Sterilization (or sterilisation) refers to any process that effectively kills or eliminates transmissible agents (such as fungi, bacteria, viruses, spore forms, etc.) from a surface, equipment, article of food or medication, or biological culture medium. Sterilization does not, however, remove prions. Sterilization can be achieved through application of heat, chemicals, irradiation, high pressure or filtration.
Chlorine bleach is an accepted liquid sterilizing agent. Household bleach consists of 5.25% sodium hypochlorite. It is usually diluted to 1/10 immediately before use; however to kill Mycobacterium tuberculosis it should be diluted only 1/5, and 1/2.5 (1 part bleach and 1.5 parts water) to inactivate prions. The dilution factor must take into account the volume of any liquid waste that it is being used to sterilize. Bleach will kill many organisms immediately, but for full sterilization it should be allowed to react for 20 minutes. Bleach will kill many, but not all spores. It is highly corrosive and may corrode even stainless steel surgical instruments.
Bleach decomposes over time when exposed to air, so fresh solutions should be made daily.
Surgical and dental instruments are also sterilized to prevent contamination and infection by bacteria. Disinfectants such as bleach are used to kill bacteria or other pathogens on surfaces to prevent contamination and further reduce the risk of infection. Most bacteria in food are killed by cooking to temperatures above 60 °C (140 °F).
By far the most cost-effective home disinfectant is the commonly used chlorine bleach (a 5% solution of Sodium hypochlorite) which is effective against most common pathogens, including such difficult organisms tuberculosis (mycobacterium tuberculosis), hepatitis B and C, fungi, and antibiotic-resistant strains of staphylococcus and enterococcus. It even has some disinfectant action against parasitic organisms. Positives are that it kills the widest range of pathogens of any inexpensive disinfectant; it is extremely powerful against viruses and bacteria at room temperature; it is commonly available and inexpensive; and it breaks down quickly into harmless components (primarily table salt and oxygen). Negatives are that it is caustic to the skin and eyes, especially at higher concentrations; like many common disinfectants, it degrades in the presence of organic substances; it has a strong odor; it is not effective against giardia lamblia and cryptosporidium; and extreme caution must be taken not to combine it with ammonia or any acid (such as vinegar as this may cause noxious gases to be formed). The best practice is not to add anything to household bleach except water. Dilute bleach can be tolerated on the skin for a period of time by most persons, as witnessed by the long exposure to extremely dilute "chlorine" (actually sodium or calcium hypochlorite) many children get in swimming pools.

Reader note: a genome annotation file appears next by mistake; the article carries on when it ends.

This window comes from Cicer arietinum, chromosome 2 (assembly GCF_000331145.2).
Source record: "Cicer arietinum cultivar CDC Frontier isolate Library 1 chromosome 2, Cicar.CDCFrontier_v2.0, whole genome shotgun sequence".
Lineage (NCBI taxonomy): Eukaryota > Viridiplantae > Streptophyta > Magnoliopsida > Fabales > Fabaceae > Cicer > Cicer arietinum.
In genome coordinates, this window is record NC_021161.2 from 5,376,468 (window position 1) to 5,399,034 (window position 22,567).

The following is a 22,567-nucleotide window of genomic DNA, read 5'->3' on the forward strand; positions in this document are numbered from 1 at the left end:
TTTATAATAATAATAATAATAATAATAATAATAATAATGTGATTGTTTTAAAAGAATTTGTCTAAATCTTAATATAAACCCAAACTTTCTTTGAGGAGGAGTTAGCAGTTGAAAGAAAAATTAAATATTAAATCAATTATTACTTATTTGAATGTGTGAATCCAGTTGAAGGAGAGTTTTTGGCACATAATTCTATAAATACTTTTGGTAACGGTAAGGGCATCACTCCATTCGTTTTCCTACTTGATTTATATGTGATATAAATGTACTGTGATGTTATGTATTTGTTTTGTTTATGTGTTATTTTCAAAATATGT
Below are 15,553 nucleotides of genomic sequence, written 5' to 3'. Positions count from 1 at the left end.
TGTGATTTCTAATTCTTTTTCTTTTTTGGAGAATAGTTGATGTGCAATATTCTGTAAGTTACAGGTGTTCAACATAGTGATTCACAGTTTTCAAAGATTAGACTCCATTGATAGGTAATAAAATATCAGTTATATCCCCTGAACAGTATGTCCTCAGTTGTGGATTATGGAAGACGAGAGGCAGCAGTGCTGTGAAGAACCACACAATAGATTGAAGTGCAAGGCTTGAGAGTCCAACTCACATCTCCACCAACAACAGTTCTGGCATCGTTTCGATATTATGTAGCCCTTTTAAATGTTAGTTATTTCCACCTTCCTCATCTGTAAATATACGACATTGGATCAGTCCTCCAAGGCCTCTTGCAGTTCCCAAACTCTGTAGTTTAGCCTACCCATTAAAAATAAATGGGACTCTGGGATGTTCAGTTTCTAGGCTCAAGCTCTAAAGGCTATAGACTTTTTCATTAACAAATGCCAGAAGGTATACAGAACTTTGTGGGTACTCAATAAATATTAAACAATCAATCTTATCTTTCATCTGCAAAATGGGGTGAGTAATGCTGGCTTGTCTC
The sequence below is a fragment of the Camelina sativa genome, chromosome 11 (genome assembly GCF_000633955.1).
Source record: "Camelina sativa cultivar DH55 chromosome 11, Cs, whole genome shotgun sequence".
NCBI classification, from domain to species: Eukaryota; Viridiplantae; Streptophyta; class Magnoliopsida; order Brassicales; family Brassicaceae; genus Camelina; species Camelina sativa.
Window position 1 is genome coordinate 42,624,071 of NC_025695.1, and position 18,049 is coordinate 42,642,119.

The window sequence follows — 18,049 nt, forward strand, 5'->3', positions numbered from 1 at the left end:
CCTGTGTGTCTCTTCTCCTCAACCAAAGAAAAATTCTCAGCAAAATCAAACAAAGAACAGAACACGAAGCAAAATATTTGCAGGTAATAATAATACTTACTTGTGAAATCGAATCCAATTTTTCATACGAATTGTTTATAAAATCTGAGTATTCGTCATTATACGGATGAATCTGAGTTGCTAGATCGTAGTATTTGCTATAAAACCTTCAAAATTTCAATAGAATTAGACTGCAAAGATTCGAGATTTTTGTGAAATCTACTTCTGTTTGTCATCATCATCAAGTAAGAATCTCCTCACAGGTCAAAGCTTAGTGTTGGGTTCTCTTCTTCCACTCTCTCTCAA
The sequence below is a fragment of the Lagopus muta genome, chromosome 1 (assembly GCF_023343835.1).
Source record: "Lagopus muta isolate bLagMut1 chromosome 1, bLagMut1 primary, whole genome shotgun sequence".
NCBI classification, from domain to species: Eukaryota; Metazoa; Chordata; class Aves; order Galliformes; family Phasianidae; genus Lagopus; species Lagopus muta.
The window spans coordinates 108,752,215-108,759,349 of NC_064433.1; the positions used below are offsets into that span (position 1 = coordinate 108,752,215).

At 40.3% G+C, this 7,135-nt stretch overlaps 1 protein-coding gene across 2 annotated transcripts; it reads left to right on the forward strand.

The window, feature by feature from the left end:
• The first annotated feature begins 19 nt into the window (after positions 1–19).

To use chlorine bleach effectively, the surface or item to be disinfected must be clean. In the bathroom or when cleaning after pets, special caution must be taken to wipe up urine first, before applying chlorine, to avoid toxic gas by-products. A 1 to 20 solution in water is effective simply by being wiped on and left to dry. The user should wear rubber gloves and, in tight airless spaces, goggles. If parasitic organisms are suspected, it should be applied at 1 to 1 concentration, or even undiluted; extreme caution must be taken to avoid contact with eyes and mucous membranes. Protective goggles and good ventilation are mandatory when applying concentrated bleach.
Commercial bleach tends to lose strength over time, whenever the container is opened. Old containers of partially used bleach may no longer have the labeled concentration.
Where one does not want to risk the corrosive effects of bleach, alcohol-based disinfectants are reasonably inexpensive and quite safe. The great drawback to them is their rapid evaporation; sometimes effective disinfection can be obtained only by immersing an object in the alcohol.
The use of some antimicrobials such as triclosan, particularly in the uncontrolled home environment, is controversial because it may lead to the germs becoming resistant. Chlorine bleach and alcohol do not cause resistance because they are so completely lethal, in a very direct physical way.
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